How to Open an Arcade Business
I ran an arcade for years, listen to me.
In a Nutshell, Don't.
Why are you still there? I told you not to open an arcade.
Really. I’m not kidding.
So, you’re still interested? Go visit a major theme park, a Family Entertainment Center with go-karts, mini-golf and such, and a Chuck E. Cheese’s. Ok, now go visit a Dave and Buster’s.
You’re still interested? Ok, well, I guess I can tell you how it works.
What Games Make Money? Find Out!
Research Which Games Make Money
Step 1: Subscribe to RePlay, Play Meter, and Vending Times Magazines. Keep an eye on what’s making money. Look in the back or at those online ads. What are games going for? Really, you thought they’d be $50 like that Tetris game you picked up at an auction last year? Nope. What’s the upper range for a game? Well, that big Wizard of Oz coin pusher that Elaut makes is $50,000. Why yes, you could have bought a car for that much money.
Prizes Drive Play. Period. Dot.
Make a Rough Budget for Games
Step 2: Make a list of what games are in those top earnings polls. Pencil in what they’re going for used. Check and see what they’re bringing new. Put it all together and add 20%. That’s what you’ll need to get the games in, keep some common spare parts, and what-not.
Rotate Games Regularly!
Explore the Game Auctions Options
Step 3: Start looking for game auctions. American Amusement Auctions, Super Auctions, and Michael Angelo Auctions are three of the ones that I’ve bought from. There are more out there, but I’ve never dealt with them. Visit a few of the auctions, see what the games are going for, and add $300 per game for repairs. Most of the time games are being sold at an auction because there’s a problem that their owners can’t find or repair. It’s not always true. A lot of the time they may just be older games, but they probably need the $300 spent on graphics replacement, anyway.
Parties Drive Business.
Find an Arcade and Evaluate it.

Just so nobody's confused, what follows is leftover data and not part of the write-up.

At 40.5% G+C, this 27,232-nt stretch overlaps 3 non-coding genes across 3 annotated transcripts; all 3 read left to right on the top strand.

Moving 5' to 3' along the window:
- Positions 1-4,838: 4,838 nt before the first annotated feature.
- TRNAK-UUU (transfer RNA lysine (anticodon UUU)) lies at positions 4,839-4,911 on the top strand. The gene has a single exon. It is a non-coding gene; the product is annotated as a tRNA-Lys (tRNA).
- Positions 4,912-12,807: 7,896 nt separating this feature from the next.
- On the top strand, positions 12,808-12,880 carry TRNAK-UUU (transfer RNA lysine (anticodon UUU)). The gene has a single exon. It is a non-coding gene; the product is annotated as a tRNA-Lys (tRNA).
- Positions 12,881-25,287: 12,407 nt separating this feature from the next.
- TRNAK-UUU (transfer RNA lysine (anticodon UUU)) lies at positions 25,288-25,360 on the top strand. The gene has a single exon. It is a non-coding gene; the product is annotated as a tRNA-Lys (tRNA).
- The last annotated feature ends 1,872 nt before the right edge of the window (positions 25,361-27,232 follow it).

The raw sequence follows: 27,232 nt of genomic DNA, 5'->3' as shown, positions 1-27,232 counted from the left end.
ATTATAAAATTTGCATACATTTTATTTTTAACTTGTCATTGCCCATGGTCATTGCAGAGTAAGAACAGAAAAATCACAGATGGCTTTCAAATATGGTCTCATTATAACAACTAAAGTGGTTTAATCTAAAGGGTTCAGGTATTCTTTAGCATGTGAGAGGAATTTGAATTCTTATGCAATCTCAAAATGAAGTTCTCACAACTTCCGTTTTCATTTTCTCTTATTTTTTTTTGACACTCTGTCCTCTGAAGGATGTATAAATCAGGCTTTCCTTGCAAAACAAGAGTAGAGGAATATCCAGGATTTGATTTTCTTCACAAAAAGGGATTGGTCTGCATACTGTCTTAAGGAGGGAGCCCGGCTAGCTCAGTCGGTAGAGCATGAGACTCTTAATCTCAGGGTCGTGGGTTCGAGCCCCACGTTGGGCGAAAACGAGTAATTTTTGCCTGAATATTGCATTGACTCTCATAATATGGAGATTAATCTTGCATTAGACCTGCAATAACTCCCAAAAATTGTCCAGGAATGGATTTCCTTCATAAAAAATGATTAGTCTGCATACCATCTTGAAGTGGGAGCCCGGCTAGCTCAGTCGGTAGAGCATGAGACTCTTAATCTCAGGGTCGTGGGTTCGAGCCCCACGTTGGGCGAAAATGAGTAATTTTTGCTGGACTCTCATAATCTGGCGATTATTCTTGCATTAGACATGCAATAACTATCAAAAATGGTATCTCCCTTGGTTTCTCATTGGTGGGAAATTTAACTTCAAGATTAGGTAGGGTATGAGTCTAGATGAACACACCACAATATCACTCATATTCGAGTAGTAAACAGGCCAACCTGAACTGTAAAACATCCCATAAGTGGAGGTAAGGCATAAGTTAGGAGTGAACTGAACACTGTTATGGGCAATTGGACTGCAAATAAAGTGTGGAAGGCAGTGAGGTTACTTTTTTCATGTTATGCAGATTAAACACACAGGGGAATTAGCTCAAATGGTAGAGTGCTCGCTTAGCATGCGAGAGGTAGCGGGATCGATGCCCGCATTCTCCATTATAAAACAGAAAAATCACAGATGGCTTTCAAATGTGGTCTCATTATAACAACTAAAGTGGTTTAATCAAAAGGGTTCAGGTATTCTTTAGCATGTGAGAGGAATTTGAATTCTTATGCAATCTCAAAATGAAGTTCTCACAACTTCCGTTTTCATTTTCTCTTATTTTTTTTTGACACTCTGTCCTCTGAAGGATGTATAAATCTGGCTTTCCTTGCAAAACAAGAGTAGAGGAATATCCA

Step 4: Go look at an arcade. Can’t find one? Look some more? Really, you can only find one or two? What are their strong points? Generally they’re located next to theaters. That’s the strong point. What kind work? The kind like Chuck E. Cheese has where you vend tickets and trade them in for prizes work. That’s pretty much the whole list of games that make money. Nope, it ain’t all Defender and Donkey Kong anymore.
Food, Housing, Transportation: Add Food to the Mix
Step 5: What do people need? A place to live, a car to get them to work, and food to eat. Where does your arcade fall into this scheme? Nowhere? Ok, add some food. A short menu—pizza and sandwiches is the place to start. Start pricing used kitchen equipment. Add that to the list.
Attend a Foundation's Entertainment University
Step 6: Go to a Foundation’s Entertainment University. Frank Seninsky and the other presenters will teach you a thing or two about how a Family Entertainment Center works. Arcade plus food doesn’t quite make it to that level. Ponder some more: can you really make it work?
Go Real Estate Shopping
Step 7: Start looking at space. You need a place with enough room for games, a prize redemption area, several party rooms, a kitchen, a small dining area, and that is ADA compliant. I’d say you need 8,000 square feet minimum. You need it in a good location, not run down, not out of the way. High traffic, high income, high earnings potential…high rent. It isn’t pretty.
Are Franchises an Option for You?
Step 8: Look at what you’ve got on paper. Now consider some franchise options. Putt-Putt is offering franchises again. Chuck E. Cheese is doing the same. Mr. Gatti’s, Peter Piper Pizza, Incredible Pizza…the list goes on. It might work better for you. It will definitely be easier to put together with some rough plans. Franchises don’t want you to fail.
I Sell Toys for Toy Network, Call Me!
Call Me, I Sell Redemption Toys
Step 9: You’re still here? Ok, well what I do for a living is sell toys to Amusement Parks, Carnivals, Arcades, FECs, and the like, give me a call. If you’ve made it this far, you’ll need a good idea of how to stock a redemption prize center and how to price the items.
Don't Do it Until You Understand What You're Doing. Period.
Really, I worked as a consultant for a while after I closed my arcade. My general advice was not to open projects. If I don’t see them as feasible, I’ll tell you so. Of the two projects I know that continued after I told them they shouldn’t, one told me that their only business comes on the weekends when birthday parties come in. The other is selling and repairing games to generate a large part of their income. It’s not the arcade that’s making money, it’s the ancillary businesses.